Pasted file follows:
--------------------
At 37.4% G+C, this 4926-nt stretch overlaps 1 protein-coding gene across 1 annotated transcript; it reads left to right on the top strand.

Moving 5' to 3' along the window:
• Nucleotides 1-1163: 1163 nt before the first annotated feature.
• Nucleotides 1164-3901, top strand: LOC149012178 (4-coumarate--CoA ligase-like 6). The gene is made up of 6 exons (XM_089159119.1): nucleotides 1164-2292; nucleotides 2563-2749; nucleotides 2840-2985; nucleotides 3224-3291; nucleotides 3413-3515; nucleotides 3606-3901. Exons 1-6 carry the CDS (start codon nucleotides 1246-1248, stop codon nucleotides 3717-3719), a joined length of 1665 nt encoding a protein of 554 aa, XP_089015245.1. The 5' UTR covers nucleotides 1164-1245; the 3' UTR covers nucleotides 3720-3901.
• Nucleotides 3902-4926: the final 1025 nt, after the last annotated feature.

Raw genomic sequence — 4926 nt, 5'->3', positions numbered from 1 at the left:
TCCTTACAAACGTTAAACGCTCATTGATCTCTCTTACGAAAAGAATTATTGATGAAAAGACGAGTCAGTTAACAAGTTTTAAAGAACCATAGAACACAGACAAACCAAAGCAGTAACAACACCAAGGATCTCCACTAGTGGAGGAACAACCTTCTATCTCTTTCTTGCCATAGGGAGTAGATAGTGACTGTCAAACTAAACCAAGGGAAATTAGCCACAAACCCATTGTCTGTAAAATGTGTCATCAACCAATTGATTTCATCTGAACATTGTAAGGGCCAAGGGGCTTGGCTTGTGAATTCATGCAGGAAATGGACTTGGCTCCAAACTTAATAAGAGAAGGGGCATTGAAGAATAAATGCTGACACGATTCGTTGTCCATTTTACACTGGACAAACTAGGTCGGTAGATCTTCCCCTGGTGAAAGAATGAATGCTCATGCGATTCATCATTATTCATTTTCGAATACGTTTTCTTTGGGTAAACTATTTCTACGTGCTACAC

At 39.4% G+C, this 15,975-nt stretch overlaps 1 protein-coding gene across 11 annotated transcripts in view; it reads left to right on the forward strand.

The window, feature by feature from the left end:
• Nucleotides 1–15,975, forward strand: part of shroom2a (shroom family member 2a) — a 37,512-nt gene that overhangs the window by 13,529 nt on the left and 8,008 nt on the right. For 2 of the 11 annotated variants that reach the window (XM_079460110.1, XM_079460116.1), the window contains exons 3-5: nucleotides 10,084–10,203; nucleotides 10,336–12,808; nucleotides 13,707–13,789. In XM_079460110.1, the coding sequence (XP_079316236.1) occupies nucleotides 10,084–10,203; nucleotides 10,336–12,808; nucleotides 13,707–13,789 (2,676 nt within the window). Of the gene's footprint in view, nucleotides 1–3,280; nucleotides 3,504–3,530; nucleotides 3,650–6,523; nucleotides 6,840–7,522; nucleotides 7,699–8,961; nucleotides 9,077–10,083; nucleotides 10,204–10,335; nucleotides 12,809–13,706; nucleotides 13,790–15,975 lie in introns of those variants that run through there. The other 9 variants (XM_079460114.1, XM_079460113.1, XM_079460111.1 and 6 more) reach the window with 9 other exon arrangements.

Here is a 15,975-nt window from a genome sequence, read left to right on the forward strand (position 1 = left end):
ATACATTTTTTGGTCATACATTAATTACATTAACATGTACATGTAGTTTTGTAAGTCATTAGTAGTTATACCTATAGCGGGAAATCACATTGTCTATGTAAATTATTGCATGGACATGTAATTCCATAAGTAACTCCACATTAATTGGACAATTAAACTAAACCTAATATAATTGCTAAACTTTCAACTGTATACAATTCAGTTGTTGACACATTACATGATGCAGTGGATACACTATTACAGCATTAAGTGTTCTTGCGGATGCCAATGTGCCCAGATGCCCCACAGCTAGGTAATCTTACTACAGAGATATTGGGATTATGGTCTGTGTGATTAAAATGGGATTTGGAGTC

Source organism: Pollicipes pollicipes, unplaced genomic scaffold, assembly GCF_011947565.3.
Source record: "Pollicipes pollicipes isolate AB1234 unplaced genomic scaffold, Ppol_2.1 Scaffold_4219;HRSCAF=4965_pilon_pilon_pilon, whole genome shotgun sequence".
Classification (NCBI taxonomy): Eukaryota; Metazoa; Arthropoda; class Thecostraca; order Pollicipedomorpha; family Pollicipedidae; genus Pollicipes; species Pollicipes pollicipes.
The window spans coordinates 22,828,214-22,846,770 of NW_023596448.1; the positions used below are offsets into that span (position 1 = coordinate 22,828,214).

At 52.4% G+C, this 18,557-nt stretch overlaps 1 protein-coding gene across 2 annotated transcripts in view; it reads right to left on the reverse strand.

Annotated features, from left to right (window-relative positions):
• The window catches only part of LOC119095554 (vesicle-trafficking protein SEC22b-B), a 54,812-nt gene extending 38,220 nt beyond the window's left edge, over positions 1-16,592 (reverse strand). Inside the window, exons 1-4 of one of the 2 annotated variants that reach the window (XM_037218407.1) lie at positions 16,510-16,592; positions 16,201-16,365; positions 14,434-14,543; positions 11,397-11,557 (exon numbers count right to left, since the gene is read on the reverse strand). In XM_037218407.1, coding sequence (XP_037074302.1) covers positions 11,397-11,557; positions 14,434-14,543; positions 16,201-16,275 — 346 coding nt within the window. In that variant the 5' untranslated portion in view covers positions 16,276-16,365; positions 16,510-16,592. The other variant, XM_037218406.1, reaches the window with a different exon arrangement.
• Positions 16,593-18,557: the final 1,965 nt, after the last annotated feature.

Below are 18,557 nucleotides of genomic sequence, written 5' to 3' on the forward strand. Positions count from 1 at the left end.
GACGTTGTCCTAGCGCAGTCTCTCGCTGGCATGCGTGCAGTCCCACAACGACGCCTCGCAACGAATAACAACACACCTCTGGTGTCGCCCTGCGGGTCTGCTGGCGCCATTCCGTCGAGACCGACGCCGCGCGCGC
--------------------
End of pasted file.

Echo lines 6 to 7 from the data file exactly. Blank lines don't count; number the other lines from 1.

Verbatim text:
Raw genomic sequence — 4926 nt, 5'->3', positions numbered from 1 at the left:
TCCTTACAAACGTTAAACGCTCATTGATCTCTCTTACGAAAAGAATTATTGATGAAAAGACGAGTCAGTTAACAAGTTTTAAAGAACCATAGAACACAGACAAACCAAAGCAGTAACAACACCAAGGATCTCCACTAGTGGAGGAACAACCTTCTATCTCTTTCTTGCCATAGGGAGTAGATAGTGACTGTCAAACTAAACCAAGGGAAATTAGCCACAAACCCATTGTCTGTAAAATGTGTCATCAACCAATTGATTTCATCTGAACATTGTAAGGGCCAAGGGGCTTGGCTTGTGAATTCATGCAGGAAATGGACTTGGCTCCAAACTTAATAAGAGAAGGGGCATTGAAGAATAAATGCTGACACGATTCGTTGTCCATTTTACACTGGACAAACTAGGTCGGTAGATCTTCCCCTGGTGAAAGAATGAATGCTCATGCGATTCATCATTATTCATTTTCGAATACGTTTTCTTTGGGTAAACTATTTCTACGTGCTACAC